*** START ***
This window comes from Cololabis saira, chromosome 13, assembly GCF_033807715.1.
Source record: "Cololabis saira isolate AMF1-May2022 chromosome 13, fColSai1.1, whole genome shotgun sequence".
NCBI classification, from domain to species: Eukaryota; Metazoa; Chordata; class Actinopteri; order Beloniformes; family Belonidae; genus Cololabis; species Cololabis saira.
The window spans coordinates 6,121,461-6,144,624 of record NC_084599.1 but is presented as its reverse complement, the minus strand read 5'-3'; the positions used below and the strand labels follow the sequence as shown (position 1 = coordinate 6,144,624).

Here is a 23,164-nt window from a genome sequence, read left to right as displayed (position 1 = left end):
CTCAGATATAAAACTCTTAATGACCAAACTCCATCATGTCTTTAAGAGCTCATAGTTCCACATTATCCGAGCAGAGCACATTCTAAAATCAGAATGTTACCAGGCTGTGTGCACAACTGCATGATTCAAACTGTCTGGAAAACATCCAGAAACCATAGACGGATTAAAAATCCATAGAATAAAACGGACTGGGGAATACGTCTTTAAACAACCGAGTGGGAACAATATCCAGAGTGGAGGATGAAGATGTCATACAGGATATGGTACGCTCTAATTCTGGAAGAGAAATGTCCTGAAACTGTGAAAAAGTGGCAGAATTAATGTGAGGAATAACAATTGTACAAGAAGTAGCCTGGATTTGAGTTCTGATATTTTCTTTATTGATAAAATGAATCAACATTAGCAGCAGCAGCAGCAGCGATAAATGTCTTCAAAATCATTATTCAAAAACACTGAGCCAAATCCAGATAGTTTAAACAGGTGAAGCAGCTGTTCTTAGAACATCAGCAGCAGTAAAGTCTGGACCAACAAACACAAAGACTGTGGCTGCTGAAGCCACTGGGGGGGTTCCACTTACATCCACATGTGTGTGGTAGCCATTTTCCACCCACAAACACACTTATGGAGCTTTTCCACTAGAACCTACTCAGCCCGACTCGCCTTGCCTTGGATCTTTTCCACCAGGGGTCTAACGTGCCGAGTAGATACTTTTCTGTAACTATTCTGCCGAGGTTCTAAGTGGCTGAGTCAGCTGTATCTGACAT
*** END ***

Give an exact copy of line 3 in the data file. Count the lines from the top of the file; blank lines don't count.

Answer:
NCBI classification, from domain to species: Eukaryota; Metazoa; Chordata; class Actinopteri; order Beloniformes; family Belonidae; genus Cololabis; species Cololabis saira.